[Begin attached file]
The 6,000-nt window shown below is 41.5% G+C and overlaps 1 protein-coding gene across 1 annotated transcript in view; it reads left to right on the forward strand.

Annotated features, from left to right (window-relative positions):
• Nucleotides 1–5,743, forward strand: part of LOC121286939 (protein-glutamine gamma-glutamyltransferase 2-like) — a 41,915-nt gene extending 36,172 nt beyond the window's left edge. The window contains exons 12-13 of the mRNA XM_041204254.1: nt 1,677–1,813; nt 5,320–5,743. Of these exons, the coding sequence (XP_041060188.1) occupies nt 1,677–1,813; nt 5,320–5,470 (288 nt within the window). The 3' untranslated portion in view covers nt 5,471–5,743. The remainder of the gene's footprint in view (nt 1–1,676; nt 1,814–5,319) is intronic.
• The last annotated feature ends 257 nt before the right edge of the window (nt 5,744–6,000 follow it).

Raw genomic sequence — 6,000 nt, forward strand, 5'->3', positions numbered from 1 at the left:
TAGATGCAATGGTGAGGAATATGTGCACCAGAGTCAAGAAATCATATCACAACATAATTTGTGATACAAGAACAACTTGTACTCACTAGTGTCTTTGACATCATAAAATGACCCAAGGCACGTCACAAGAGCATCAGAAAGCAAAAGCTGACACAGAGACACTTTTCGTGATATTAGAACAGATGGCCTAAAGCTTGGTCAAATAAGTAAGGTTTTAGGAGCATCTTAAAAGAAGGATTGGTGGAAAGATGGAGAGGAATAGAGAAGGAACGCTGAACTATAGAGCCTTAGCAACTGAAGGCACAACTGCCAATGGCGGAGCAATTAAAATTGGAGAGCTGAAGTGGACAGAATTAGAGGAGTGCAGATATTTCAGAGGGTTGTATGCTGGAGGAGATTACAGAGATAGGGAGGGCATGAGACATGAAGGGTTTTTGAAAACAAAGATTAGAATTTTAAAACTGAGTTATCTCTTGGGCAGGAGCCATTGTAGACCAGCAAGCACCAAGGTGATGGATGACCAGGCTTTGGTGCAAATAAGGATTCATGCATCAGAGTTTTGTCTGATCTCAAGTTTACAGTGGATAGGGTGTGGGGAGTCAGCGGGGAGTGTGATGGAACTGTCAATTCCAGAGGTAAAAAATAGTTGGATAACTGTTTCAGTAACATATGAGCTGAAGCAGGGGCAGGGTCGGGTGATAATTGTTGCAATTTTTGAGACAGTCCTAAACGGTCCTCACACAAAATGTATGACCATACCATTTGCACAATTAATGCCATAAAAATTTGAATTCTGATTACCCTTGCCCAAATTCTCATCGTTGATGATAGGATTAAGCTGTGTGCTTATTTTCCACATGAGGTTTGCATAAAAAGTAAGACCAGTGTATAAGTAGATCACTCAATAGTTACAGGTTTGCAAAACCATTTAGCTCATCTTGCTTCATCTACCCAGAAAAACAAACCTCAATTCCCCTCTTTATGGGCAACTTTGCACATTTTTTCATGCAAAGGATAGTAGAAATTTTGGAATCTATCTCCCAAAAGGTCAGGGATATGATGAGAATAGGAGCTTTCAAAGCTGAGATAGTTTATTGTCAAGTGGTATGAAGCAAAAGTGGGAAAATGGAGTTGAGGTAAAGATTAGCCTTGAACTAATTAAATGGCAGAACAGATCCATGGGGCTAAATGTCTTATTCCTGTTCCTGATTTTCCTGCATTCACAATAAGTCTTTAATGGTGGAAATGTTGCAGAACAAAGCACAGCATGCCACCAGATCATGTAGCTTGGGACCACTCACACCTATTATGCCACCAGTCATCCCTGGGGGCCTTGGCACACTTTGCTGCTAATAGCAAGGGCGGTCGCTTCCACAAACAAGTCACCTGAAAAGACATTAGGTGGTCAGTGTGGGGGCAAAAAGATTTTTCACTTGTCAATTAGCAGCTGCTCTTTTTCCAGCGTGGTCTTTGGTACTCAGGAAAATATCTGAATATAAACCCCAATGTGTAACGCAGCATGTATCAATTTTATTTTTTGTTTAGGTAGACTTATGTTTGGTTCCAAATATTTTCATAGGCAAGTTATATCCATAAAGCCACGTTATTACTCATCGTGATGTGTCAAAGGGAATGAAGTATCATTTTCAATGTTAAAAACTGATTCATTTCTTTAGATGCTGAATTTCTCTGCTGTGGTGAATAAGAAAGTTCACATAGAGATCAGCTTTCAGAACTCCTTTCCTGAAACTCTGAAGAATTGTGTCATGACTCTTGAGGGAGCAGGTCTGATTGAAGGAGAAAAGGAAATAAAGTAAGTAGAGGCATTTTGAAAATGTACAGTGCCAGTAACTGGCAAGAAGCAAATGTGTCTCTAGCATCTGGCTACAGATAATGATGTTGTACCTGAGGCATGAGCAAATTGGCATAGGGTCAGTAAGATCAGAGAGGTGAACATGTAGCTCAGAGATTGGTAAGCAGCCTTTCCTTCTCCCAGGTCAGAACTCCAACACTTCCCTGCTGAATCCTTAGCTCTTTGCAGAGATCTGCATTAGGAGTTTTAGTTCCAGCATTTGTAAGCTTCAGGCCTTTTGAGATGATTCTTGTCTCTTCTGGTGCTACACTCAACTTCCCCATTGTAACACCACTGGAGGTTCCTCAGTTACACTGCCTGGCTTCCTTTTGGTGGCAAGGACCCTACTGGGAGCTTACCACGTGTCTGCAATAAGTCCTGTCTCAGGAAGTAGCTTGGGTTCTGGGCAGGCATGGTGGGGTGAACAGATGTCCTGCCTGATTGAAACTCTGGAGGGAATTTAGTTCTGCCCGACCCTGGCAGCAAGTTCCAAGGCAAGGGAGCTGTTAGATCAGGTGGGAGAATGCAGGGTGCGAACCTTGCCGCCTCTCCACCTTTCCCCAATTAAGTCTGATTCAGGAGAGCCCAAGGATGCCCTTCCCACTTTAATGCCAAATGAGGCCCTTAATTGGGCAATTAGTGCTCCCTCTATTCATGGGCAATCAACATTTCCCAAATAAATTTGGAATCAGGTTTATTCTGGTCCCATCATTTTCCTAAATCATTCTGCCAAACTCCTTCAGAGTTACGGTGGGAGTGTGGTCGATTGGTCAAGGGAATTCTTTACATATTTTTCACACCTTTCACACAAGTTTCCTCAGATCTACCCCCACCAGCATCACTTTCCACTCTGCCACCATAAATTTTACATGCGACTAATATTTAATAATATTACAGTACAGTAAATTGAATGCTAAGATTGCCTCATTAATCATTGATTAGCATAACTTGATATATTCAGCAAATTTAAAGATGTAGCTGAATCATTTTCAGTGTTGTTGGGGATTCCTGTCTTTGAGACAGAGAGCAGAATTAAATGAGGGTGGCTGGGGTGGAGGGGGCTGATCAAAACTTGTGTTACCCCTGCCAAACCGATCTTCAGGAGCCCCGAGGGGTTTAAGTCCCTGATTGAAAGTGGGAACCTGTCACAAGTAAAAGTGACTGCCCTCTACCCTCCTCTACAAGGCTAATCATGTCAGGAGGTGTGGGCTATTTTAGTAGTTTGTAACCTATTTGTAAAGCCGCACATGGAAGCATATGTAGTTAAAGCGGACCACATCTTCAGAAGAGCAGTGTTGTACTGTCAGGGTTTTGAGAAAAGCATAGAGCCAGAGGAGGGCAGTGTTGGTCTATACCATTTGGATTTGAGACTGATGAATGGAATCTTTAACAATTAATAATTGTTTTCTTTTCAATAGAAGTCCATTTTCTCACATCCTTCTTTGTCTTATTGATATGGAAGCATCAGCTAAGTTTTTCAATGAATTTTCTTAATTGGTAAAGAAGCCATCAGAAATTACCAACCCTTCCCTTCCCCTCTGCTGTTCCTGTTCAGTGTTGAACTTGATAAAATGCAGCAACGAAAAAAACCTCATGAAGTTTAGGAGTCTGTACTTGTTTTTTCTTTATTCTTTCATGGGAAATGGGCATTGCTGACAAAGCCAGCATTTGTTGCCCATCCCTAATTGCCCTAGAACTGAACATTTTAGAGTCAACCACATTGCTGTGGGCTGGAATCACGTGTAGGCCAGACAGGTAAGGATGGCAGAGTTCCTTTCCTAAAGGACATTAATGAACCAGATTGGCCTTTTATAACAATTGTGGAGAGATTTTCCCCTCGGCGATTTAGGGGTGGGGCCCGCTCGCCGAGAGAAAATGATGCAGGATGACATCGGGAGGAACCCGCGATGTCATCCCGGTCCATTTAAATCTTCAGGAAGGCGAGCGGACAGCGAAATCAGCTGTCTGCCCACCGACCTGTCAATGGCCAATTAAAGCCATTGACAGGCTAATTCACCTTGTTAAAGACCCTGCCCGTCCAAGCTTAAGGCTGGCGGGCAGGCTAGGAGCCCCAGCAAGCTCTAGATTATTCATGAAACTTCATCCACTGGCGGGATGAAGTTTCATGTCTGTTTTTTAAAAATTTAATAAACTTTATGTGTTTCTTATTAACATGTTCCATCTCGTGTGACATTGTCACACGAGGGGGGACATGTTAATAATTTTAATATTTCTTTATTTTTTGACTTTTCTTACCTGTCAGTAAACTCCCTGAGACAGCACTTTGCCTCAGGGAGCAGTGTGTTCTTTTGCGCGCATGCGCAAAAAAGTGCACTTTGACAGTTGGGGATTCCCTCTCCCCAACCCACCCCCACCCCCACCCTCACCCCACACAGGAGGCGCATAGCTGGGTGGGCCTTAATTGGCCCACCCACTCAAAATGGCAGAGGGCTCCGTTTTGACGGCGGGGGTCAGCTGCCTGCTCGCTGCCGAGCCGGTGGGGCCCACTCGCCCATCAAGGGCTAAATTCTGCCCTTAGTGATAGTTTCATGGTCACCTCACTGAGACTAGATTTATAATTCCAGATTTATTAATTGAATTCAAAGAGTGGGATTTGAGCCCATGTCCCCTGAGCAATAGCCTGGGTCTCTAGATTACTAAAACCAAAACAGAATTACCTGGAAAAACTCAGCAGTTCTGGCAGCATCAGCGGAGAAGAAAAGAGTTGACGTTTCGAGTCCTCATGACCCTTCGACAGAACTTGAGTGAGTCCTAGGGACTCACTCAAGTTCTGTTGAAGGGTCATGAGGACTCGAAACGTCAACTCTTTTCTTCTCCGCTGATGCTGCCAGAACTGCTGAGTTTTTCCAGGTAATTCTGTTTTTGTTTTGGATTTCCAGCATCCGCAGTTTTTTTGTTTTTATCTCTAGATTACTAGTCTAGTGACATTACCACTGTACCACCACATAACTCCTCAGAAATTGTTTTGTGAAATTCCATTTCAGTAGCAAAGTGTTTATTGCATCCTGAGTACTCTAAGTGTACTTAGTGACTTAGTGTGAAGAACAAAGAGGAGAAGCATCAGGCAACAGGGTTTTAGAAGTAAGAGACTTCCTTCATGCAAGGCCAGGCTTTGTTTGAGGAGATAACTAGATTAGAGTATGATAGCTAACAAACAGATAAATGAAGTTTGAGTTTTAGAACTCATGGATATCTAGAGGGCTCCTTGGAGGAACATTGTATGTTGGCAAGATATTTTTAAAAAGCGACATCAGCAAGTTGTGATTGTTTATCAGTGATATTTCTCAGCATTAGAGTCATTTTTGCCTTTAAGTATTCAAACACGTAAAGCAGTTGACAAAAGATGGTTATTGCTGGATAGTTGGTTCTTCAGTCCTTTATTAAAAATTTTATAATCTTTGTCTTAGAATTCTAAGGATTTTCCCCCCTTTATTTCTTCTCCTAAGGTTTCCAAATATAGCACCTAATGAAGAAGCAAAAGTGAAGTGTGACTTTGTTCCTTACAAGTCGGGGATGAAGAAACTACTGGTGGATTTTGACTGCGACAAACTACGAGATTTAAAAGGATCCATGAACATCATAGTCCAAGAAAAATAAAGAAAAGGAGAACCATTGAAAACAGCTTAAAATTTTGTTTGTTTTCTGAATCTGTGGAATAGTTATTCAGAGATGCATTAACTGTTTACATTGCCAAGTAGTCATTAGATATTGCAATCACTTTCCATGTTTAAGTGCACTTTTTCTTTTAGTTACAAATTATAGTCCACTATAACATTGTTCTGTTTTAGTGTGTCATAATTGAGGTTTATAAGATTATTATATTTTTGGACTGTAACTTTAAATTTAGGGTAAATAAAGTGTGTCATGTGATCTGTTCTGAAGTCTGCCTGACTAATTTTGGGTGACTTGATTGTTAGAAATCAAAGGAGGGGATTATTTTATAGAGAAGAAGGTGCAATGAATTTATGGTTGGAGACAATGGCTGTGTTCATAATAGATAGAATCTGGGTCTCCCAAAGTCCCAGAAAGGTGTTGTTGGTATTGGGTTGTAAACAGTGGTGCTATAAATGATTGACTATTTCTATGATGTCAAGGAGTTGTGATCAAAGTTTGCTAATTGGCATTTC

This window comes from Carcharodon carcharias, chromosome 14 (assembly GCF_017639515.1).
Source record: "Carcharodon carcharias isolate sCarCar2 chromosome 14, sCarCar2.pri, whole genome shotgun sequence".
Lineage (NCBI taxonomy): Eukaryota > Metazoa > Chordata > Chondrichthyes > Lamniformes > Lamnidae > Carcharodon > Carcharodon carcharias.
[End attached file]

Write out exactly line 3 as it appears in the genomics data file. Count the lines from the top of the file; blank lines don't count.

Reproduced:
• Nucleotides 1–5,743, forward strand: part of LOC121286939 (protein-glutamine gamma-glutamyltransferase 2-like) — a 41,915-nt gene extending 36,172 nt beyond the window's left edge. The window contains exons 12-13 of the mRNA XM_041204254.1: nt 1,677–1,813; nt 5,320–5,743. Of these exons, the coding sequence (XP_041060188.1) occupies nt 1,677–1,813; nt 5,320–5,470 (288 nt within the window). The 3' untranslated portion in view covers nt 5,471–5,743. The remainder of the gene's footprint in view (nt 1–1,676; nt 1,814–5,319) is intronic.